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Clyde Hill: Unveiling Bellevue’s Neighborhood Gem with Stunning Views and Rich History

Tam o’Shanter

Bellevue’s Neighborhood Gem

Photo Courtesy: The Brazens | Windermere Real Estate

“Inside Bellevue”, the Bellevue neighborhood spotlight series, is a unique collaboration between The Brazen’s at Windermere Real Estate/Bellevue Commons and Downtown Bellevue Network. Drawing upon their over 30 years of experience living, working, and selling homes in Bellevue, the esteemed Brazen family provides an exclusive insider’s perspective on living in Bellevue and the real estate market.

We are delving into the Bellevue neighborhood of Clyde Hill. With a population of about 3,000 residents and 1,100 households, Clyde Hill’s elevated terrain, with its apex at 375 feet, provides a stunning vantage point with many western-facing homes boasting amazing views of Lake Washington, Mount Rainier, the Olympic Mountains, and the Seattle skyline.

With the addition of numerous office towers in recent years, many east-facing homes now have added views of the dazzling Bellevue skyline. It is conveniently located two miles east of the city of Seattle and is bordered by the towns of Bellevue, Kirkland, Medina, Yarrow Point, and Hunts Point. Consistently ranked at the top of “Best Places to Live in Washington”, the median home value rose in 2023 to $3,743,000.

Clyde Hill

Photo Courtesy: The Brazens | Windermere Real Estate

Real Estate by the Numbers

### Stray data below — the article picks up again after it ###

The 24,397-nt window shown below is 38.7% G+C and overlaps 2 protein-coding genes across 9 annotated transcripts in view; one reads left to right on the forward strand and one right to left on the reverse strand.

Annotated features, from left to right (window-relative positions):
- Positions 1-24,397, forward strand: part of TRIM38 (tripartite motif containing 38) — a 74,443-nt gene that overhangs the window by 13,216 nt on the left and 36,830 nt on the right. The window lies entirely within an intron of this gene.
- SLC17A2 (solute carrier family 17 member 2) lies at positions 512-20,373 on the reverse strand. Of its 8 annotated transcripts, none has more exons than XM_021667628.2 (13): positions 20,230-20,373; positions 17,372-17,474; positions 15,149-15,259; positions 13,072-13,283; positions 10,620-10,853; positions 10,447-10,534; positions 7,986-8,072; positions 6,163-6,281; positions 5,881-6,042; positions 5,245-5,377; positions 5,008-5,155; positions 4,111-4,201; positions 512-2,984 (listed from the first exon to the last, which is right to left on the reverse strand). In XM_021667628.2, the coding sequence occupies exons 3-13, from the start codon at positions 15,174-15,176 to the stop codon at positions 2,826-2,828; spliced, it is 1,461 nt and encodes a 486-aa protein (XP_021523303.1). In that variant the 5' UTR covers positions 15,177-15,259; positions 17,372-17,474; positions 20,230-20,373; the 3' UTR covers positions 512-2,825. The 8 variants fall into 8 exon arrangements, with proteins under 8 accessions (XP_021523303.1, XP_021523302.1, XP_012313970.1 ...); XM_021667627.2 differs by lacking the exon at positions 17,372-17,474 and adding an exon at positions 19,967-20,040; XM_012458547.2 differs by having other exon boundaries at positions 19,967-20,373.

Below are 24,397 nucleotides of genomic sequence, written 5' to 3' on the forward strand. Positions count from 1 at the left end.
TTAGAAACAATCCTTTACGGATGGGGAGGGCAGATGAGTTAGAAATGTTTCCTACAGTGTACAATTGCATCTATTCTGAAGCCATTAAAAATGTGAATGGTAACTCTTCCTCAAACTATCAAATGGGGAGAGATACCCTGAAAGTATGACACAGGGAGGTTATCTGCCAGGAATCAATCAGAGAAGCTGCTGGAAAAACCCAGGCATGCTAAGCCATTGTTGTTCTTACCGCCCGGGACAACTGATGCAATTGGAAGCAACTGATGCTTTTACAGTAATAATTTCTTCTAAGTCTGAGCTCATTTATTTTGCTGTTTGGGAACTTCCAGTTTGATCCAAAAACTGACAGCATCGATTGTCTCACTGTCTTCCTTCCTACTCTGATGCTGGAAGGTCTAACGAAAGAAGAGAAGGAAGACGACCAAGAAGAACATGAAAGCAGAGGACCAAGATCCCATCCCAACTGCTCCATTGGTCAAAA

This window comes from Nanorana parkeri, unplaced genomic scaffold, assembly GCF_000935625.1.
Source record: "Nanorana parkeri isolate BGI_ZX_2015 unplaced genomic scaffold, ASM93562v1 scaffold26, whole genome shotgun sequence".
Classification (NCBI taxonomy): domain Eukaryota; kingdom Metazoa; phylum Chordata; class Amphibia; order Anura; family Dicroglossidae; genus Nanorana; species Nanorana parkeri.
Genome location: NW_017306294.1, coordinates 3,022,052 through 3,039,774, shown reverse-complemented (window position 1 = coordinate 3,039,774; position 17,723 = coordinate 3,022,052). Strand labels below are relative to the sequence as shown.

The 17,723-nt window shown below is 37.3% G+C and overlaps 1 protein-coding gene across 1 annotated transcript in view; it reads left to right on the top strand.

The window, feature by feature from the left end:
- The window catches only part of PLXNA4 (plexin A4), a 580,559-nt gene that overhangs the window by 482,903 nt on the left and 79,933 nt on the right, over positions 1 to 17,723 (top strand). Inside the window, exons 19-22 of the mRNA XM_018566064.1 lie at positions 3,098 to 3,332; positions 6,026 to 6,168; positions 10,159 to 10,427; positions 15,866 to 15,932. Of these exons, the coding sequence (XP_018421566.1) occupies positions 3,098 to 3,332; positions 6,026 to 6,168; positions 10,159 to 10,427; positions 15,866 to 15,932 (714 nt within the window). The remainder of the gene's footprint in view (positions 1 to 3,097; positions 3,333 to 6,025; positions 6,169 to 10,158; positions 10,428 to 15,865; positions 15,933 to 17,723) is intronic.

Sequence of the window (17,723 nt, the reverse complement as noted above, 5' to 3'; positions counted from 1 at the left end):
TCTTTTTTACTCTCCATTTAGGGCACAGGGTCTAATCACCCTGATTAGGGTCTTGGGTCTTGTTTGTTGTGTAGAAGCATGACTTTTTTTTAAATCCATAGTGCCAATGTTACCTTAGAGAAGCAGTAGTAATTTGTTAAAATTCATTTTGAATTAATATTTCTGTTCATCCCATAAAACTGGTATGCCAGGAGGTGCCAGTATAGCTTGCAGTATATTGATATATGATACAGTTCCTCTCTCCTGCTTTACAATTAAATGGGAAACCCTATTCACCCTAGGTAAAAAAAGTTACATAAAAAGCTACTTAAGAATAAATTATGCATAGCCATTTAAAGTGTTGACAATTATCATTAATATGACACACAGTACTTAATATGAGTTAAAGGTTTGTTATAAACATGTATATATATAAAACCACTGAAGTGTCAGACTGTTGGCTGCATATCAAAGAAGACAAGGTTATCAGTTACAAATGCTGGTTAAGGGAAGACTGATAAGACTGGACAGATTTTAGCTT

Average Price of Home Sold*Average Price Per Sq Ft*Average Days on the Market*Number of Homes Sold in the Last 12 MonthsHighest Priced Home Sold in the Last 12 MonthsLowest Priced Home Sold in the Last 12 Months

** NWMLS Data from December 1, 2022 – November 30, 2023

Clyde Hill Amenities

The vibrant neighborhood is home to many public and private educational institutions, including the recently rebuilt Clyde Hill Elementary, and Chinook Middle School, as well as Bellevue Christian High School, and Sacred Heart Elementary. Positioned along 98th Avenue NE and NE 14th Street, these schools form an educational hub within the area.

Clyde Hill’s civic center, encompassing City Hall, the Police Station, and a Bellevue Fire Station, is conveniently located on NE 24th Street, offering essential services to residents. Notably, the Department extends its services to neighboring Yarrow Point, fostering a sense of community security.

The city boasts two recreational spaces, Clyde Hill City Park and View Park. Clyde Hill City Park, accessible through multiple routes including 95th Place NE and 96th Avenue NE or via Clyde Hill Elementary School, is a family-friendly social spot where most weekends you’ll find kids of all ages playing softball or soccer.

Located just minutes away from Downtown Bellevue and its world-class shopping and diverse dining experiences, the neighborhood also offers a seamless commute to the business district, home to many of the most successful tech companies in the world. You can leave your home and be downtown without getting on a freeway.